Using an Email Newsletter to Market Your Fiction Writing


Life as an indie author is not easy. Unlike well-known authors who have the backing of huge publishers and agents, it is often very difficult to get your work out there. Publishing on Amazon Kindle is incredibly easy, but once your initial boost of visibility post-publishing fades, your books will quickly descend into oblivion if you don’t put some time and effort into marketing.

Email marketing is a tried and tested method for authors to keep in touch with readers and boost their sales. As long as you pay close attention to the legalities of emailing people – i.e. make sure you have their permission and don’t spam them – you can use email marketing to let your readers know when you have a new book coming or remind them of existing works they may not have read yet.

Here are some tips to help you get started when you are ready to send an email campaign.

Build an Email Marketing Database

You need to build an email marketing database of people who want to hear from you. It should go without saying that people must actively sign up to your mailing list. Don’t even think about buying a list of contacts from some dodgy dealer on DigitalPoint, as that will backfire on you pretty quick.

Give people the option to sign up to your mailing list via your blog or website. You can make this a more attractive proposition by offering a free story to people who sign up or by giving them a link to unpublished material unavailable elsewhere. Let them know what they are getting if they sign up to your author newsletter. For example, tell them they will hear about new releases first, enjoy special promotions, or even freebies. Obviously, you have to be careful here. Don’t make promises that you have no intention of keeping, so if you promise a subscriber a free book, make sure you send it, or they will soon unsubscribe.

On a side-note, if you have readers in the EU, make sure you adhere to the new GDPR legislation, which is very specific about obtaining consent before holding any personal data about someone living in the EU. You can find more about this issue here.

Creating Marketing Material

The next step is to create material people want to read. Your best bet is to keep it relatively simple. Most people don’t want to be hit with a huge ream of information when they open their email inbox. A short email outlining what’s new is perfect. If you have a new book about to be released, give the reader the blurb and a link to the first chapter (which you can post on your blog/website). That should be enough to whet their appetite.

When you have your book cover finalised, this is another great reason to email your readers. A quick reveal could be enough to get them excited about a forthcoming release.

Once you have hit ‘publish’ on your book and it’s gone ‘live’, it’s time to send those emails out again! Let your readers know the book is ready for them. Give them a link to the book and invite them to leave reviews if they enjoyed it. Reviews are always important for an indie author, so make a point of reminding your readers to be generous with their reviews!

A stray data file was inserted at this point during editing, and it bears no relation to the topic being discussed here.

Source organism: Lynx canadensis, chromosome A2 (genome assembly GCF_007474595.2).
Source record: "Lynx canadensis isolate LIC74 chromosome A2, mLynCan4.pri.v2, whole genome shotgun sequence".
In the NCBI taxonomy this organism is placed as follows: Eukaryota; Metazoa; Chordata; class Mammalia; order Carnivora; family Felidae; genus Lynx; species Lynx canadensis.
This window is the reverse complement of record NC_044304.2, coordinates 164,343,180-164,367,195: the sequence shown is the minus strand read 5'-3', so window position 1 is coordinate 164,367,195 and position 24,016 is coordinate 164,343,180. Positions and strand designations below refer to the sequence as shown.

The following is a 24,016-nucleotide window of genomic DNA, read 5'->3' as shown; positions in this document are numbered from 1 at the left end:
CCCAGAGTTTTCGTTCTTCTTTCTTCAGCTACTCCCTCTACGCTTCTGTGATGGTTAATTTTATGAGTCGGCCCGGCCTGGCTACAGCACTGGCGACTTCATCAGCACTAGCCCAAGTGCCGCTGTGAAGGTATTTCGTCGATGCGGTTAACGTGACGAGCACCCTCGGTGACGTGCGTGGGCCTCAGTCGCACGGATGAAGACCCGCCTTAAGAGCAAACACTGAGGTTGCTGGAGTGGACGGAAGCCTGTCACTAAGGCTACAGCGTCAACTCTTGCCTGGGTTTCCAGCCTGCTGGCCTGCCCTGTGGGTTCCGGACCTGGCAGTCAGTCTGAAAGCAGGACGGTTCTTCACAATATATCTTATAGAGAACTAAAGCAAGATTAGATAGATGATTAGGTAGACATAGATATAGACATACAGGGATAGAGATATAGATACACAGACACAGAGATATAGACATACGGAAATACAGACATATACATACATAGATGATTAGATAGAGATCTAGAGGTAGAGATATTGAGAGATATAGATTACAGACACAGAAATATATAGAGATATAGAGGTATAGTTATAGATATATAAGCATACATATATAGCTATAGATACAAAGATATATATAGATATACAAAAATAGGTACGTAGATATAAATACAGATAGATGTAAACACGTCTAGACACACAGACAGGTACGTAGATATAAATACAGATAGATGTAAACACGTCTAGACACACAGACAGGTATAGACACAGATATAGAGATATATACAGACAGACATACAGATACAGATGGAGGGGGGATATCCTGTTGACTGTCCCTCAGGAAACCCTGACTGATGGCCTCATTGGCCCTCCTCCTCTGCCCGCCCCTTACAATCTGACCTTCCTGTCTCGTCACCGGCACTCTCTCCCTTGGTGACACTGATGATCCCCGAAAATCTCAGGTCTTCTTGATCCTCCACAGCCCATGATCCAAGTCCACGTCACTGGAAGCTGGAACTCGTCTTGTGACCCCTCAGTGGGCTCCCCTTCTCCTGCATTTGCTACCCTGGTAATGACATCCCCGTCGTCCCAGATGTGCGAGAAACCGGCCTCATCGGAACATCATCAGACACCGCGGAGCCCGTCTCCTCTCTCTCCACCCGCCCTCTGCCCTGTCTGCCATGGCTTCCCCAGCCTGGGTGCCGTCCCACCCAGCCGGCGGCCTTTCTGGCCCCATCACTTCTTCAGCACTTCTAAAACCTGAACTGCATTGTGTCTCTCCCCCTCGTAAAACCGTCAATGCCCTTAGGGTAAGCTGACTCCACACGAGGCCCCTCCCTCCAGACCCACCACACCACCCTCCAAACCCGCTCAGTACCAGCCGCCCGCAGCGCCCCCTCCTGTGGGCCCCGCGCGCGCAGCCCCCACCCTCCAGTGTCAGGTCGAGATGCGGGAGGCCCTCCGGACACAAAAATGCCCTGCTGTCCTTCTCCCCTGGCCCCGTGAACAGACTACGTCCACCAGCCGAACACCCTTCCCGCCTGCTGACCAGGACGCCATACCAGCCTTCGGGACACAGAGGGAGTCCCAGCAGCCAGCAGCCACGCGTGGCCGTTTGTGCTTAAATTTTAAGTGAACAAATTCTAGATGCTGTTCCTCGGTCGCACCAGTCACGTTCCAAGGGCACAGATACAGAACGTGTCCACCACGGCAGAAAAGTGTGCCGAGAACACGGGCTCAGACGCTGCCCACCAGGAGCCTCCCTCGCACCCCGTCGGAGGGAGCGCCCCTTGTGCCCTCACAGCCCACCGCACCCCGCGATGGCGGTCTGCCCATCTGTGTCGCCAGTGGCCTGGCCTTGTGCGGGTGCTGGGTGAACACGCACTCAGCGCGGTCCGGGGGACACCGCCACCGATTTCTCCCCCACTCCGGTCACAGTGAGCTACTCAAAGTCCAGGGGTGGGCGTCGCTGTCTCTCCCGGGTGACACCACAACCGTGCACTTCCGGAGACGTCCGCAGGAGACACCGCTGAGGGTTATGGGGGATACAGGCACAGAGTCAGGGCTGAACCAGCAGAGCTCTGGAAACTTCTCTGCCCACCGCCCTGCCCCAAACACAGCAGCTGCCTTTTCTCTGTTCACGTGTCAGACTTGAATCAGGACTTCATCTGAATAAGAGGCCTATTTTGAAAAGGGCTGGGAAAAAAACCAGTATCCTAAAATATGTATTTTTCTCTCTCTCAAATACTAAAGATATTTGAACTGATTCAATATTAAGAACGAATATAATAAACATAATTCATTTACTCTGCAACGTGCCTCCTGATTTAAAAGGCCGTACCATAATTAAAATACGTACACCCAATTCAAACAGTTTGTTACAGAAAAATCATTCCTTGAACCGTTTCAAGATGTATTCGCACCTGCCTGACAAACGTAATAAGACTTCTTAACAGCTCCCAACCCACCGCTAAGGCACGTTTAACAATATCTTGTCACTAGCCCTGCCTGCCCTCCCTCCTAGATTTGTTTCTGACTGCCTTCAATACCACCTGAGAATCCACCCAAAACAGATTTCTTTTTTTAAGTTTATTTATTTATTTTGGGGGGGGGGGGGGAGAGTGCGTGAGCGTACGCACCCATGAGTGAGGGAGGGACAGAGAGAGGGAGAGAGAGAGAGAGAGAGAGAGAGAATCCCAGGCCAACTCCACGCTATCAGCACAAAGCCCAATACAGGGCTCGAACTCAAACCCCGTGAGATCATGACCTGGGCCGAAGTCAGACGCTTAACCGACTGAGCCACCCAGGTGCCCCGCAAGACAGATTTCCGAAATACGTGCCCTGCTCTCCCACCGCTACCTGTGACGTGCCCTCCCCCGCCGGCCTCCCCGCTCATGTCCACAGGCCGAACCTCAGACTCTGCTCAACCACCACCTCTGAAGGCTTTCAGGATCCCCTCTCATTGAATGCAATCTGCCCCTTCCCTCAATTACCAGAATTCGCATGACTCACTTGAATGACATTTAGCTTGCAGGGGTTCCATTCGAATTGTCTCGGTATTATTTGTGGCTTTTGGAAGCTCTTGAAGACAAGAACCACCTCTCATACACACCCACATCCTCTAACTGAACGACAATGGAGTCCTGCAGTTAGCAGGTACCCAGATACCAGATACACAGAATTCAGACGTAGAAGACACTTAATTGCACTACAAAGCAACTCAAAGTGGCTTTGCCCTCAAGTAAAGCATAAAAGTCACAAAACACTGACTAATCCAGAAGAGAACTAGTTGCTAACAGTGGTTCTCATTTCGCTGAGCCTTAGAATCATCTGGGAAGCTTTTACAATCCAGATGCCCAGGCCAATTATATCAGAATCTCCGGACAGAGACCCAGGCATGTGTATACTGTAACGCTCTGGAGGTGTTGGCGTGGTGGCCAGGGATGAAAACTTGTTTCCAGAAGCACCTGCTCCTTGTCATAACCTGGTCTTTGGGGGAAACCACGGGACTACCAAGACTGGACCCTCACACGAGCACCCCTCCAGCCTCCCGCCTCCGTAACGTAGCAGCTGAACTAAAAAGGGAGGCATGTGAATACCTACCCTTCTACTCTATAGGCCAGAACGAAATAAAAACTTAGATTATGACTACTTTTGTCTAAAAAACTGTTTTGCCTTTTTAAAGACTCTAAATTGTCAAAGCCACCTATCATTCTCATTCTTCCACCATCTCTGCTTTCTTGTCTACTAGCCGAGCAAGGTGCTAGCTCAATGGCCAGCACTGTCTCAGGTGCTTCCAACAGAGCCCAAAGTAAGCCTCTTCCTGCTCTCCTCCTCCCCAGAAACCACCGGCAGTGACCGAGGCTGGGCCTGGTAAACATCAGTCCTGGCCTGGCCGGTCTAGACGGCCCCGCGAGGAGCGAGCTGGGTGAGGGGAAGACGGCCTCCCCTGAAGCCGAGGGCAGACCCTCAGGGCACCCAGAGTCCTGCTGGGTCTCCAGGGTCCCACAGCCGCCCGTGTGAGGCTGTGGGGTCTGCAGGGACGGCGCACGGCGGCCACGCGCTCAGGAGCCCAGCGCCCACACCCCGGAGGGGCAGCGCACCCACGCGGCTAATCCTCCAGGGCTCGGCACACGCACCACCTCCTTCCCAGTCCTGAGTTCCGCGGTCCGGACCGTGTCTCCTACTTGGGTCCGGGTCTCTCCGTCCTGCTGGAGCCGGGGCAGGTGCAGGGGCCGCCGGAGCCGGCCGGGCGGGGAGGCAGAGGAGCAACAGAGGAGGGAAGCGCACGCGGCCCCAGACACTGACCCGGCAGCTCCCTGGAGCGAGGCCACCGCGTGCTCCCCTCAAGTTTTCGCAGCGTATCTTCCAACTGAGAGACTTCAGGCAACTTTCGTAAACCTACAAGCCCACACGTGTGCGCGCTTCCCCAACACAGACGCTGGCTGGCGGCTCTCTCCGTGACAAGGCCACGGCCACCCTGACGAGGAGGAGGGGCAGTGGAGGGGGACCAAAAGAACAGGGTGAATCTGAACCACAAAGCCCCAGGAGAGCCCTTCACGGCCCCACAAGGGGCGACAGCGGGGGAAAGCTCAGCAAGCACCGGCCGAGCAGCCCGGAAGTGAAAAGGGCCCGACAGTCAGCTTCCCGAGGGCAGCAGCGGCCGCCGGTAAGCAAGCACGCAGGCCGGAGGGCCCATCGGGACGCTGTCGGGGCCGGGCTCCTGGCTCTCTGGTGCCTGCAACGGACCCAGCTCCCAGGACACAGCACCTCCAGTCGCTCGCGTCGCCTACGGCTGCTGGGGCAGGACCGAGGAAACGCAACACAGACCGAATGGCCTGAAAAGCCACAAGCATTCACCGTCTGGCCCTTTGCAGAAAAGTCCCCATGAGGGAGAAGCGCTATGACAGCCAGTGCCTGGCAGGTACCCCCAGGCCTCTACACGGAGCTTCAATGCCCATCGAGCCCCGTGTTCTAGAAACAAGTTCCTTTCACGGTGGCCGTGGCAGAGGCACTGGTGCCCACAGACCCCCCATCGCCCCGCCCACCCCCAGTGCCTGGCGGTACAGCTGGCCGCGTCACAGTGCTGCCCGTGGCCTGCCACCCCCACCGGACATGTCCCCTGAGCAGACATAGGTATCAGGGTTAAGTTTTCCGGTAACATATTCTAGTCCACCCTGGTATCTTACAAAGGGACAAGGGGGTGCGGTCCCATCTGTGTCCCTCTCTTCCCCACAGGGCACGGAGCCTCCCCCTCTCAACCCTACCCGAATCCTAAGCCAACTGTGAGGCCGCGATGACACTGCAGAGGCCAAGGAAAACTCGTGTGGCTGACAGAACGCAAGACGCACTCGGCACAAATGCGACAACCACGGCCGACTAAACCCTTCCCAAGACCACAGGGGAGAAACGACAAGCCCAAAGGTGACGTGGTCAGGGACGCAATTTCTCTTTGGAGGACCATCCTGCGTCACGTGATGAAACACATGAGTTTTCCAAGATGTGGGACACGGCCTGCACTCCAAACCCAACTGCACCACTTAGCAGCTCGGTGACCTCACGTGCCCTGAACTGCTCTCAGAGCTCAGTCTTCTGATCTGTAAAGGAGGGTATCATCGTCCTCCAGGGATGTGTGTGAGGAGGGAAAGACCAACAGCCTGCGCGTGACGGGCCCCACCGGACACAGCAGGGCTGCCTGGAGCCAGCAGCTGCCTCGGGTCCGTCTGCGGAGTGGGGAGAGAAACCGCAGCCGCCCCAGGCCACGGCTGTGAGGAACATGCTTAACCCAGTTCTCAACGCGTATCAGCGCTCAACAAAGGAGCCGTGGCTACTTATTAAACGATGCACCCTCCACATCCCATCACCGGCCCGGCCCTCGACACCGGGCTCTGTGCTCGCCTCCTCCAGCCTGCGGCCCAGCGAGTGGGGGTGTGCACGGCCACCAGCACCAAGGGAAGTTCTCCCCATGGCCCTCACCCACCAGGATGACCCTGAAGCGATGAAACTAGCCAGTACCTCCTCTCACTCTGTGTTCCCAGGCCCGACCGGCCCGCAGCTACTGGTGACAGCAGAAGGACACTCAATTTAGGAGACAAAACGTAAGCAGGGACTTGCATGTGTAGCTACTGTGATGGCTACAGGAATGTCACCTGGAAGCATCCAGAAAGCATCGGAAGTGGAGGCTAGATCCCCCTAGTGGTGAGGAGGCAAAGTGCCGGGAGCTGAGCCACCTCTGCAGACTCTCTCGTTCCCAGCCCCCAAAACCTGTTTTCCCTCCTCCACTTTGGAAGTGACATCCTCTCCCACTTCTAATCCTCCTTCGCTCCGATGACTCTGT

General Newsletters

Whilst you should avoid emailing your contacts too often, as it can easily become irritating, sending out general emails from time to time is a good way of touching base with your readers. Tell them about your writing process, where you find inspiration, and what prompted you to become an indie author. A little background on you as a person is a way of humanising your work.

Branding

Branding is important. Email marketing material should always have the same branding. If you have a logo, use it in your marketing materials. Make sure everything you send out follows the same format in terms of colours, font, and layout. It may be helpful to create a template where you can drag & drop content.

Automate the Process

There are several popular software solutions that automate email marketing and give you more time to write. A good software package helps you craft emails and pick up more subscribers. It also allows you to monitor how successful your email marketing campaign is. After all, you don’t want to put time and effort into writing great emails, only to discover that most of them are ending up in the junk folder.

MailChimp and AWeber are two of the most popular software solutions, but do some research and read reviews before you invest.

It is worth signing up for email newsletters from popular authors. See how they do it and learn from them. Most popular authors have thousands of email subscribers, so they know what works – and what doesn’t.

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Using an Email Newsletter to Market Your Fiction Writing

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